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A Crucial Step Forward for Runaway Children

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After years of relentless campaigning by charities like ours, the government last week finally announced changes that will help keep the estimated 100,000 children that run away every year safe from harm and abuse.

The government has published new guidance for local councils, which sets out how they should help children that go missing from home or care.

Our own research highlights a complexity of reasons that force or cause children to run away from their parents or carers. These can include conflict, abuse, substance misuse or even being lured away for a period of time by predatory individuals.

And while they are missing, we know that young runaways are extremely vulnerable to being harmed, becoming involved in criminal activity or being preyed upon by individuals or groups.

The guidance backs one of our key demands for young runaways: that that every young person who runs away is given the opportunity to talk to an independent, trained and trusted adult once they have been found.

A 'return interview' can prevent a young person from running away again and being at risk of serious harm, as well identify vital support to address the reasons why they have run away. In the most serious cases, they can also help disrupt on-going exploitation of children and help bring perpetrators to justice.

A return interview should be a friendly offer of help, an opportunity to be listened to. For many children who run away - often from troubled backgrounds - it may be the first time they feel that there are people who care about them and are prepared to offer help.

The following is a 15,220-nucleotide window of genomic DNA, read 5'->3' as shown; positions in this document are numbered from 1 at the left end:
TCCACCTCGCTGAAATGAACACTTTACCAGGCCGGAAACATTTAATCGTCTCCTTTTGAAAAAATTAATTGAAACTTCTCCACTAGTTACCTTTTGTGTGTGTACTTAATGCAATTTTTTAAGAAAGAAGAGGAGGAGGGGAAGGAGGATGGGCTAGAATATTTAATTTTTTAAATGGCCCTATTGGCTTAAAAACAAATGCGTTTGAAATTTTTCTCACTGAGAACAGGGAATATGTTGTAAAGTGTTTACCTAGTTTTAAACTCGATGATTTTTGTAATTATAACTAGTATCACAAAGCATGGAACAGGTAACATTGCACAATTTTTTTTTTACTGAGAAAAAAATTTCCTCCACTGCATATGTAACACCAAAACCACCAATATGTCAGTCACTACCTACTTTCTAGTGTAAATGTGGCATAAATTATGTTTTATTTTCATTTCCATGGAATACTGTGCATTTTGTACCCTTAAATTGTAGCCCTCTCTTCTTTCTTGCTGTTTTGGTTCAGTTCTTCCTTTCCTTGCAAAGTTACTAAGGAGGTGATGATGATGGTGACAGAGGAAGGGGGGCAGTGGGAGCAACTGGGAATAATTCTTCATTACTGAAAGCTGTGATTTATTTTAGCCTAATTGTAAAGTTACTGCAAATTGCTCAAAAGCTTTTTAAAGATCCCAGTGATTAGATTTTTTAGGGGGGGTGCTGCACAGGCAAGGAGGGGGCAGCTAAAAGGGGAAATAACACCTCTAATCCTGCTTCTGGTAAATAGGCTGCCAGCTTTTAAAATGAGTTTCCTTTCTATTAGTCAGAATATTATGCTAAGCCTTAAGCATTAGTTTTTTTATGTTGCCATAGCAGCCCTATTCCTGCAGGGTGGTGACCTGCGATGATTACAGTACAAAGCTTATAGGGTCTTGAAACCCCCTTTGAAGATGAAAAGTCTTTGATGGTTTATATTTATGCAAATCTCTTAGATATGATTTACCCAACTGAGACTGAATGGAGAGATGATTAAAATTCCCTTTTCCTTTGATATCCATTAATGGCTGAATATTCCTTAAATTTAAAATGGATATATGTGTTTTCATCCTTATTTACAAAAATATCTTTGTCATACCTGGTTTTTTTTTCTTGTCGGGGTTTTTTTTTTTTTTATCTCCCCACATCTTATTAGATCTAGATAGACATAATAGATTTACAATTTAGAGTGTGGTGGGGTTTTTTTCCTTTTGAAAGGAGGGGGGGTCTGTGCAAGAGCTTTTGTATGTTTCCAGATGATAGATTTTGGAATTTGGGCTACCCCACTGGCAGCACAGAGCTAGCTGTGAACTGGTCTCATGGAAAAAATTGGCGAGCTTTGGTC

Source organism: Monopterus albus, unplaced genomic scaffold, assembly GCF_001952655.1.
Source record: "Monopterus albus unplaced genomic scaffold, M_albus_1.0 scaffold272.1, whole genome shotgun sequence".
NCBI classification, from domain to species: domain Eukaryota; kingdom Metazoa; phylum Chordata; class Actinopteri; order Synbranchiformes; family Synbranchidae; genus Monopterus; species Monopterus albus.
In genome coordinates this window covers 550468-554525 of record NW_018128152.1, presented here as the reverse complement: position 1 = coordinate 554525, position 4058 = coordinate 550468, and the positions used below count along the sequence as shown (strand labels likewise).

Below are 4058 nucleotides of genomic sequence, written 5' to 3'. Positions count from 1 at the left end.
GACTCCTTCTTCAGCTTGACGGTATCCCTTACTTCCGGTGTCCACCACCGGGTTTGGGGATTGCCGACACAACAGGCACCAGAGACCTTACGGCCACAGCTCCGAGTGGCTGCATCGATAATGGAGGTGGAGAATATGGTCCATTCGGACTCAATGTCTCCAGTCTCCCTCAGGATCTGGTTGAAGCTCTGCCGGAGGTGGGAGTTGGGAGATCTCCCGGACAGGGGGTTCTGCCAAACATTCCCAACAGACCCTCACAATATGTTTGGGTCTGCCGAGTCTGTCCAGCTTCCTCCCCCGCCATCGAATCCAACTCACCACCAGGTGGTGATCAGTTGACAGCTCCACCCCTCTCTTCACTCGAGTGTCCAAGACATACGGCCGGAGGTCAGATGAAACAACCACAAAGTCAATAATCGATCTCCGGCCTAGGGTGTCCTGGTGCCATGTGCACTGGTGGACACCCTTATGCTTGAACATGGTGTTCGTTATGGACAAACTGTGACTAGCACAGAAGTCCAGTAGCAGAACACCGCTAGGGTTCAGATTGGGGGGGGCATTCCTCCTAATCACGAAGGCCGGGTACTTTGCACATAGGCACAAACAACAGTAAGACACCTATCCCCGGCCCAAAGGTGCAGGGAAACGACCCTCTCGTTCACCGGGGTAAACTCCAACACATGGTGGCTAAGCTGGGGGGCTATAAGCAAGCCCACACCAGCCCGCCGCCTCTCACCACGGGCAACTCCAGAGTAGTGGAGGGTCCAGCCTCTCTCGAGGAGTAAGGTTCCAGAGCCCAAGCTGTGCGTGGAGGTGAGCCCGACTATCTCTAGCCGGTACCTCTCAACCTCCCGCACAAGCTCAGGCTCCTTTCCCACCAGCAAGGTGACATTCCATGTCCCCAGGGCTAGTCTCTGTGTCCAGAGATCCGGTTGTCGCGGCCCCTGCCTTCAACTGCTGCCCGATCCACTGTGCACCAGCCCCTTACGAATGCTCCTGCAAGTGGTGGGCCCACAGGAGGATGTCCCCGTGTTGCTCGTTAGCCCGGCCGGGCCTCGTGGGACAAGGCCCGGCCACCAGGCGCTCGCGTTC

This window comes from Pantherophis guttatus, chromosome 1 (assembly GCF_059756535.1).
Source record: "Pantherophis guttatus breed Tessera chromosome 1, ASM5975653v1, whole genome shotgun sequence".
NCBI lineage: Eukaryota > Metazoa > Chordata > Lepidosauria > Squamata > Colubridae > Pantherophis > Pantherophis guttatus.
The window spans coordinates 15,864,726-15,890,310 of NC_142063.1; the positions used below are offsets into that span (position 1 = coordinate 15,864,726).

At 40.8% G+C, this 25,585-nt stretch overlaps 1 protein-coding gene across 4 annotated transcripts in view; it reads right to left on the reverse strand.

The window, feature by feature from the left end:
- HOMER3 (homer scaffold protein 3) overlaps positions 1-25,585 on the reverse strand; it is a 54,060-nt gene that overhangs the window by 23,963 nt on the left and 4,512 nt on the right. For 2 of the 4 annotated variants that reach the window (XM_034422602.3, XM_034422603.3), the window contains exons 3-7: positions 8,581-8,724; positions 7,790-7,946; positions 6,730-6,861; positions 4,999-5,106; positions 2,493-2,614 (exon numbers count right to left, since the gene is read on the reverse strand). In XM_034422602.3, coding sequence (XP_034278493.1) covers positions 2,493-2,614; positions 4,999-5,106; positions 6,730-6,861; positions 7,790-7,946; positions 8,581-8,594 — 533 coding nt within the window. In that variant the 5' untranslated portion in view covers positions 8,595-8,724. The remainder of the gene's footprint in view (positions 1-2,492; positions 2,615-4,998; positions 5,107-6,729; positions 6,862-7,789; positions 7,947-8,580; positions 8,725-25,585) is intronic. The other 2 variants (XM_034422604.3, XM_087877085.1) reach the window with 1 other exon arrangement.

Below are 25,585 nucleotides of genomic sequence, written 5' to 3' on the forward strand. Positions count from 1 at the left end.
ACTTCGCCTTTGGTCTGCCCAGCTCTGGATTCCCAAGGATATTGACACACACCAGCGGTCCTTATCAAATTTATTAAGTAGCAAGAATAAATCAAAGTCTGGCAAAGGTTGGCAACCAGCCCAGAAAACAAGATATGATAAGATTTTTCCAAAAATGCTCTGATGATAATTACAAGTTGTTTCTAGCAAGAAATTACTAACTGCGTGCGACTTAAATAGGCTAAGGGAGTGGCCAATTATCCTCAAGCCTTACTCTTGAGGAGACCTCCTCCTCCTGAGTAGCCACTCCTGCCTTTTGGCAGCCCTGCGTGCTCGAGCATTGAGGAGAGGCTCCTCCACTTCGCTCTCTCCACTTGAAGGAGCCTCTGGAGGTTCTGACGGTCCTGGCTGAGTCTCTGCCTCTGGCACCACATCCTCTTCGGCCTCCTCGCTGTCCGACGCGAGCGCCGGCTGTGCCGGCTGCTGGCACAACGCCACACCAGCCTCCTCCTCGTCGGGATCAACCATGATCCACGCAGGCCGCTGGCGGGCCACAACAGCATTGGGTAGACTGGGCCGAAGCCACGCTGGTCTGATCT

And the guidance makes it absolutely clear that local agencies - like the police, social services, care homes and health providers - are responsible for children in care as well as for those who run away from their family homes. All children who run away need protection. They should not be allowed to slip through the net of services unable to decide whose responsibility they are.

Running away cannot be seen solely as a policing issue, a parenting issue, an educational disruption, or as a child protection concern. It is a complex issue that requires a joined- up approach from a range of different local services to ensure that the needs of the child are understood and responded to in full.

Although our understanding has improved over the past decade - of who young runaways are, why they choose to leave their home or care and what experiences they have while away has evolved - we still don't have anything like a consistent or supportive response from the variety of services that are supposed to look after the safety of young people. The long awaited guidance offers an opportunity to all local safeguarding agencies to have a fresh look at whether they are doing enough to keep young runaways safe from harm.

We have been working closely with the government to produce this guidance and welcome the clear leadership they have shown on this issue. But the spotlight is now on local councils to follow this guidance and make sure these changes happen. It is crucial that they rise to this challenge so that every child who runs from home or care is kept safe.

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